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Trial

BOOK IV
TITLE I
Trial
Chapter 1. — General Provisions

Art. 94.—Adjournment. — Conditions.

(1)    The court may of its own motion or on the application of the prosecution or the defense adjourn any hearing at any stage thereof where the interests of justice so require.
(2)    An adjournment may not be granted unless:
(a)    The prosecutor, public or private, or the accused fails for good cause to appear; or
(b)    Witnesses for the prosecution or the defense are not present; or
(c)    In a trial other than that of a case committed on preliminary inquiry to the High Court, the prosecution require time for investigation; or
(d)    Further evidenced requires to be produced; or
(e)      Evidence is produced either by the prosecution or the defense which takes the other side by surprise and the production of which could not have been foreseen; or
(f)    The charge has been altered or added to and the prosecutor or the accused requires time to reconsider the prosecution or defense; or
(g)    The accused has not been served with a copy of the charge or of the preliminary inquiry or has been served too short a time before the trial to enable him properly to prepare his defence: Or
(h)    Prior sanction for a prosecution is required before the trial may start: or
(i)    A decision in the trial cannot be given unless other proceedings be first completed: or
(j)    The mental stability of an accused requires to be established by an expert: or
(k)    The court considers that the accused, if a young person, should be placed under observation: or
(l)     The trail cannot be completed in one day and is adjourned to the following day.
(3)    No adjournment under paragraphs (a) and (f)-(h) inclusive shall be granted for more than one week.

Art.95-New adjournment and summonses.

(1)    Subject to the provisions of sub-art. (3) of Art. 94, the court shall adjourn the hearing for such time only as is sufficient to enable the purpose for which the adjournment was granted to be carried out.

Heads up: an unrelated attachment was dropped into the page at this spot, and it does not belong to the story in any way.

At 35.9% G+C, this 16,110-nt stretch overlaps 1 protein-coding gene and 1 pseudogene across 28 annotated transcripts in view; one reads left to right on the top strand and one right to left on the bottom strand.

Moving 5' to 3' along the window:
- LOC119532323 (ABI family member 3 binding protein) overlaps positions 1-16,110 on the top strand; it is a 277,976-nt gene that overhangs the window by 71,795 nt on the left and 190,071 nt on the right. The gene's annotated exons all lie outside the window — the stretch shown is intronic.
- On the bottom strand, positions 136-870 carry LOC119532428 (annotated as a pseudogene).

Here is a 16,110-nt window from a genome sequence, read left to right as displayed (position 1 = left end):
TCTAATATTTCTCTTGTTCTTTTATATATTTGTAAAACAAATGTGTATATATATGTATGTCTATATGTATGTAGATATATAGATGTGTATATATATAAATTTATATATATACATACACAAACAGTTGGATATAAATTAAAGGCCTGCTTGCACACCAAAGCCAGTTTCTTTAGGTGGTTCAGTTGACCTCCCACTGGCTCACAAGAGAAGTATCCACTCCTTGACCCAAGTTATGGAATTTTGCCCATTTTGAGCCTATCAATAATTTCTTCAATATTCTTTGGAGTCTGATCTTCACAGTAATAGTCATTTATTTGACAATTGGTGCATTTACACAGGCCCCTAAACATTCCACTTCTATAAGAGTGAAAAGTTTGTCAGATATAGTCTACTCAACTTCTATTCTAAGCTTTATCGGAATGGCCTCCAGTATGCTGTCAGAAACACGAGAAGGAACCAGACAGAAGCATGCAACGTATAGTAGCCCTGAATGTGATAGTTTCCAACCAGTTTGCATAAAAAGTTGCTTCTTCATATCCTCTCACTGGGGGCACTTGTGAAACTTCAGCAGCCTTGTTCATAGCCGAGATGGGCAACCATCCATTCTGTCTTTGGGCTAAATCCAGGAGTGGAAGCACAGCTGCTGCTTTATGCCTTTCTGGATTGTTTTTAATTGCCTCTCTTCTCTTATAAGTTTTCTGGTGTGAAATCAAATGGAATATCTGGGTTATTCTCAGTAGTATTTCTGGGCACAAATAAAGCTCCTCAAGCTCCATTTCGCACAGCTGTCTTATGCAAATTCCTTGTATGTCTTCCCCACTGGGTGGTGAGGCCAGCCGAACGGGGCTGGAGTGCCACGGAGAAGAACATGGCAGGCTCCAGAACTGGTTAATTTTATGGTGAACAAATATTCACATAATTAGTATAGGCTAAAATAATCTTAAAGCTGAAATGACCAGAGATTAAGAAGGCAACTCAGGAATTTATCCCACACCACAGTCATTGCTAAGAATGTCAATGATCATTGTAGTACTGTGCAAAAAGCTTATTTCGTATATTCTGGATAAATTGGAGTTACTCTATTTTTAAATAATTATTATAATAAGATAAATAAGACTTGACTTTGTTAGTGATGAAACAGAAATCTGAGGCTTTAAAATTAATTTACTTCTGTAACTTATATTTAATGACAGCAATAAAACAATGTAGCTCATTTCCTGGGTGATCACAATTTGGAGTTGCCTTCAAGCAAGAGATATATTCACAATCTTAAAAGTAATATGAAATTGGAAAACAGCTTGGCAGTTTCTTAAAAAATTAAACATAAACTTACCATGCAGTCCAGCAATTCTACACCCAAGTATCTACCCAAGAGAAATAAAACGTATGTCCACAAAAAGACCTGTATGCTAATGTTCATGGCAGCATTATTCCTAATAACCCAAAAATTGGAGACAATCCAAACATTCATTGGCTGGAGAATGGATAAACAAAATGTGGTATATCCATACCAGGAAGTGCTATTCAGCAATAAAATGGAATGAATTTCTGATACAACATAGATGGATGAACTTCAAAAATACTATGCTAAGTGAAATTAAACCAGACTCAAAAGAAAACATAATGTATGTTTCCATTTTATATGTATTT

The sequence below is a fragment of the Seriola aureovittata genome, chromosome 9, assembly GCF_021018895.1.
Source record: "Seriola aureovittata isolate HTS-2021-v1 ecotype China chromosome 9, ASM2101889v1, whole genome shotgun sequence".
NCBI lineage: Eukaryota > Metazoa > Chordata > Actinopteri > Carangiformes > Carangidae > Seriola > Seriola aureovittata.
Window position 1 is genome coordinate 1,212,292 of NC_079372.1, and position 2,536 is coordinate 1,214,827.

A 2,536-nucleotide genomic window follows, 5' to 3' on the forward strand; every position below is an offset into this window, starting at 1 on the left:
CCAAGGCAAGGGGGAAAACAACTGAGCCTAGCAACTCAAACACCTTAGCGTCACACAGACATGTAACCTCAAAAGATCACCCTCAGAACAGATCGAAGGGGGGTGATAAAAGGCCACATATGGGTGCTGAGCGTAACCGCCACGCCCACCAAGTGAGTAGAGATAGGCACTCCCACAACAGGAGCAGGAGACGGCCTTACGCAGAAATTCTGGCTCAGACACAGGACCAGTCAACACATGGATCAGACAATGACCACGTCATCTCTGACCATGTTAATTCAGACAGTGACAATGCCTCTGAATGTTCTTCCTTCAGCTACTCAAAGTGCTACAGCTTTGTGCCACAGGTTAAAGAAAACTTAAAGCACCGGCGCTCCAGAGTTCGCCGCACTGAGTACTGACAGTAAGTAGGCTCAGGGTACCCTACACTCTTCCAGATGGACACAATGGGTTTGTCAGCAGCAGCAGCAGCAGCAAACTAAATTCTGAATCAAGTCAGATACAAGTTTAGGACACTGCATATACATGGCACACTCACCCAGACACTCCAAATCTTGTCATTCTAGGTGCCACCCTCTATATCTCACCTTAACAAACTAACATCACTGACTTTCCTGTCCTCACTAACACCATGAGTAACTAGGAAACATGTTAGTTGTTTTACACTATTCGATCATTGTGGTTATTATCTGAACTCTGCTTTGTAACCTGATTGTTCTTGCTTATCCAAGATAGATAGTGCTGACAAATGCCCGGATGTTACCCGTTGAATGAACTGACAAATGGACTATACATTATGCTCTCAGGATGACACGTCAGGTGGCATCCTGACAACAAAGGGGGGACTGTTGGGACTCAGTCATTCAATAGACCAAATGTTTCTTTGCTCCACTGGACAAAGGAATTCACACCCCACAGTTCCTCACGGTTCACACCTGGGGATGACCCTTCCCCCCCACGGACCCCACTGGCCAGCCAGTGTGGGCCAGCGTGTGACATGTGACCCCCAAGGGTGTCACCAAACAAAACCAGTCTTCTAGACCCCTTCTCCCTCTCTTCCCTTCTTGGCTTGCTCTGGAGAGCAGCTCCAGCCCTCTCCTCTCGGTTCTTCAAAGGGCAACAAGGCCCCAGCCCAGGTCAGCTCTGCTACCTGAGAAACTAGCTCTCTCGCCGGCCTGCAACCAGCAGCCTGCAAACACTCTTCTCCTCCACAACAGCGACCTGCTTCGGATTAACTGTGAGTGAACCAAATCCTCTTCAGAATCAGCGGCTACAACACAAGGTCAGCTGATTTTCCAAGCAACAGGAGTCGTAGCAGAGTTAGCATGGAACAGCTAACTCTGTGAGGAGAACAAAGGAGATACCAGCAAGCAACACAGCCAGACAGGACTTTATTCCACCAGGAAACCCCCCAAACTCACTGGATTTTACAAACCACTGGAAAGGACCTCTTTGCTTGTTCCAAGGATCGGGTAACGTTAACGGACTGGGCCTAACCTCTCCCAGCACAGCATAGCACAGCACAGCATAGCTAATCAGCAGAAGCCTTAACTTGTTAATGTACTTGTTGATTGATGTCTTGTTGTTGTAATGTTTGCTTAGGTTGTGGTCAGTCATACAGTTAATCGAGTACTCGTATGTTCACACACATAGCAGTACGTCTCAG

(2)    Where the purpose for which the adjournment was granted has not been carried out for a reason not attributable to the fault of the prosecution or the defence, a further adjournment of the same or less duration shall be granted.
(3)    Where a hearing has been adjourned under paragraphs (c) or (i)-(k) of Art.94 (2), the court shall, when the purpose for which the adjournment was granted has been carried out, issue new summonses to the parties and witnesses.

Art.96-Effect of adjournment.

(1)    On granting an adjournment, the curt shall make such order as is necessary to ensure that the purpose for which the adjournment is granted is carried out. This shall  include the issue of warrants on the conditions laid down in Art. 33, 53 and 125.
(2)    Where an adjournment has been granted under paragraphs (j) or (k) of Art. 94 (2) the court shall order that the accused be remanded to a place where his state of mind can be examined into by an expert.

Art.97-Exihibits.

All exhibits including depositions and statements under Art. 27 and 30 shall be marked and numbered by the registrar of the court. Such exhibits shall be kept by the registrar in a safe place and shall not be withdrawn without an order of the court.

Art.98-Contents of record.

(1)    The record of a trial shall be signed by the court and shall contain:
(a)    A copy of the complaint or accusations:
(b)    The record of the preliminary inquiry. If any:
(c)    The date of the warrant of arrest, if any, or on which-the accused was first arrested:
(d)    The date on which the accused was first brought before a court:
(e)    The charge filed by the public or private prosecutor and any alterations or additions thereto and  in the case of a private prosecution the certificate of the public prosecutor shall be attached;
(f)    The plea of the accused;